Wednesday, October 04, 2017

Modern Art

I firmly believe that every single human being on the planet is very good at at least one game. Whether or not they are interested in that game or - honestly - ever even encounter that game is another question entirely.

For me, that game is Modern Art. The game's been through a couple of publishers - it was originally published in German by Hans im Gl├╝ck in 1992. Mayfair Games published an English-language version in 1996, and again in 2004. And this year, CMON tossed their hat into the ring. In between, it's been published in several languages by a bunch of different publishers.

Many (most, even) of these publishers have used new art.

Modern Art is a Knizia game. This means that it's mathematically sound. A lot of people dislike Knizia because his games often almost play themselves. This does not. This is an auction game, so players need to interact with each other, and that interaction can be unpredictable.

I first encountered this game in about 2001, when I was starting to spin away from RPGs and into board games again, and I'm very glad I did. This was one of those rare games that instantly clicked for me. Everything made sense.

Rules-wise, it's pretty simple. There are a handful of artists whose works are being auctioned off. Players are museum buyers whose goal is to make the most money by selling their works while simultaneously buying other works.

Each card represents one work from a specific artist, and each indicates what type of auction will be held for that piece. There are five types of auctions - free-for-all, once around, fixed price, closed fist, and companion pieces. The actual names vary depending on the edition and translation of the game. A free-for-all is a traditional auction with players bidding against one another.  Once around means that each player bids (or passes) once (and only once) in turn. A fixed price auction is really just a sale. In a closed fist auction, each player secretly bids by hiding money in their hand with a simultaneous reveal. Companion pieces aren't sold on their own - if you play one, you'll generally want to play it with a second piece from the same artist.  That second piece determines what type of auction it will be.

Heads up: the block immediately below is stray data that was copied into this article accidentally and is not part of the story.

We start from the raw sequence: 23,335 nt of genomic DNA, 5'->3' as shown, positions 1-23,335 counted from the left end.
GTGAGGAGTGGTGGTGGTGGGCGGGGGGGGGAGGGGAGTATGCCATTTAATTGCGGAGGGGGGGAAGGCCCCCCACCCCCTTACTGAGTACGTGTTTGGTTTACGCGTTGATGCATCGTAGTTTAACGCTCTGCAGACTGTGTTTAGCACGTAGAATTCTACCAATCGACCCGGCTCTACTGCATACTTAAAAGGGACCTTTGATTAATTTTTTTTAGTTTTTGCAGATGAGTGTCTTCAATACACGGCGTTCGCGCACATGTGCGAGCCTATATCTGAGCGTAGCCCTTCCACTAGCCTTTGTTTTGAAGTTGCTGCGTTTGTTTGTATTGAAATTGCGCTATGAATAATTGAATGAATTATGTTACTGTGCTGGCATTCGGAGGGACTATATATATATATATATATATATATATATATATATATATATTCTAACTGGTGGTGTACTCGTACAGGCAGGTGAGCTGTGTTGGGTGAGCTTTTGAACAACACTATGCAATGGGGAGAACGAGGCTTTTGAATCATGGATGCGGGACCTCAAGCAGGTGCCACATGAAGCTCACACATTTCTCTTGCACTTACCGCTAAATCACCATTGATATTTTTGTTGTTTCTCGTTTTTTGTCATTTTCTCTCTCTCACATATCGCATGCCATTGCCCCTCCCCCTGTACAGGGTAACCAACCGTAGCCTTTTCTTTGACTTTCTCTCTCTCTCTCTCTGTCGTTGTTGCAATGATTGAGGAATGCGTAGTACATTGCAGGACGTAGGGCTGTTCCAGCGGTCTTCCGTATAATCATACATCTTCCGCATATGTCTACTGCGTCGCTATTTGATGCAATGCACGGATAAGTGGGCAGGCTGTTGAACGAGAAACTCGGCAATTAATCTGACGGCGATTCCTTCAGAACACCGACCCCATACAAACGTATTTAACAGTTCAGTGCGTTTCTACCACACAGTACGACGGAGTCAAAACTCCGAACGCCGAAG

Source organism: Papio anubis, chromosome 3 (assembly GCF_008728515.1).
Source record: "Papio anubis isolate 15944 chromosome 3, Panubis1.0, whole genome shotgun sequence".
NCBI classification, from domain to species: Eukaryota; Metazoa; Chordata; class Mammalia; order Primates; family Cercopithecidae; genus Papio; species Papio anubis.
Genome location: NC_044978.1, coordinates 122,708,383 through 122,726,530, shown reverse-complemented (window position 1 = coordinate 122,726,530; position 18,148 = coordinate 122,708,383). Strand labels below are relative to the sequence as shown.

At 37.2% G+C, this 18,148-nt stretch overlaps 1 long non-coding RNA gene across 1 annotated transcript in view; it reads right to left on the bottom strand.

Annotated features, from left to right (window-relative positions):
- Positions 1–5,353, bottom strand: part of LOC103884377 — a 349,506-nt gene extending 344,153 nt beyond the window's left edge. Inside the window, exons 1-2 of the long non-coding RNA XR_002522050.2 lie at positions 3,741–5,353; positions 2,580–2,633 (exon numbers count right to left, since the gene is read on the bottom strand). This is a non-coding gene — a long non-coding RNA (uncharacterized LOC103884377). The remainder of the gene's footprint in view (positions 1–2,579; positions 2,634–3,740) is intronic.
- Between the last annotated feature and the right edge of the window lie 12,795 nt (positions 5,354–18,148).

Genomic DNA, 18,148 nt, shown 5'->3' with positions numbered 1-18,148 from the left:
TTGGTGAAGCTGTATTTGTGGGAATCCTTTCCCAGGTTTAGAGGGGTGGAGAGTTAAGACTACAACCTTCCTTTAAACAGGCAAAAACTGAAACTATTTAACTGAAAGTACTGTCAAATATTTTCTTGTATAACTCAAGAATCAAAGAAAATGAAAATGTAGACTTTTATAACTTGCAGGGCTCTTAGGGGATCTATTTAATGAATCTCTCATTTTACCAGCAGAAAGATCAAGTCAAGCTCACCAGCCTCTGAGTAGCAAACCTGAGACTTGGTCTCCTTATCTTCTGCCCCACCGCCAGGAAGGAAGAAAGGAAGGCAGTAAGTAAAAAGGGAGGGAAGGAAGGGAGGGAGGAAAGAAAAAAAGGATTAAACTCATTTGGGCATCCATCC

Companion pieces, by the way, are the one rule that I can find that's changed over the various editions.  If Player A plays a companion piece and can't (or chooses not to) play a second, then the next player clockwise can play the second piece from that artist. In the original German, the second player gets all the money from that auction. In the first Mayfair edition, the two players split the money from that auction (I don't know if it was changed for the second Mayfair edition).  In the new CMON edition, it's back to the original German rule.

The round ends as soon as a fifth card from any artist hits the table, and then players determine what each artist's paintings are worth. At the end of the round, all art purchased that round is sold to the bank. Only the three artists who sold the most works are worth points. The other artwork is worth $0. So bid wisely.

Artists who sell more works are worth more money at the end of the round. Artists who are in the top three for multiple rounds get to stack that value, so the best-selling artist in round one will always be worth more money if they're a best-seller in later rounds.

There are four rounds. After the fourth round, players total their money and the player with the most wins.

It's an interesting game - you want to sell art for as much money as possible. So you want people to think that the art you are selling will be the most popular art in the round. At the same time, you want to buy art as cheaply as possible - and you want the art that you buy to be the most popular art of the round. It means that you want to buy art for artists that you have cards for in hand, so that you can increase the value of what you've bought. But you also really want to sell art that will be worthless at the end of the round, because that's money in your pocket that your opponents aren't getting back.

It's a tricky game with a great deal of player interaction and not a lot of downtime. It's smart, it's fairly quick-playing, and it's just plain awesome. I heartily recommend this one.

As an added bonus, I'm really really good at it. I won't claim to be undefeated, but I'm close. This is the one game in my collection that people who game often with me will refuse to play because I win so consistently.

Have I mentioned, lately, that CMON is killing it with their game releases lately? Because they are. I haven't seen a dud from them in a while, now. Fantastic job, guys. Keep that up.

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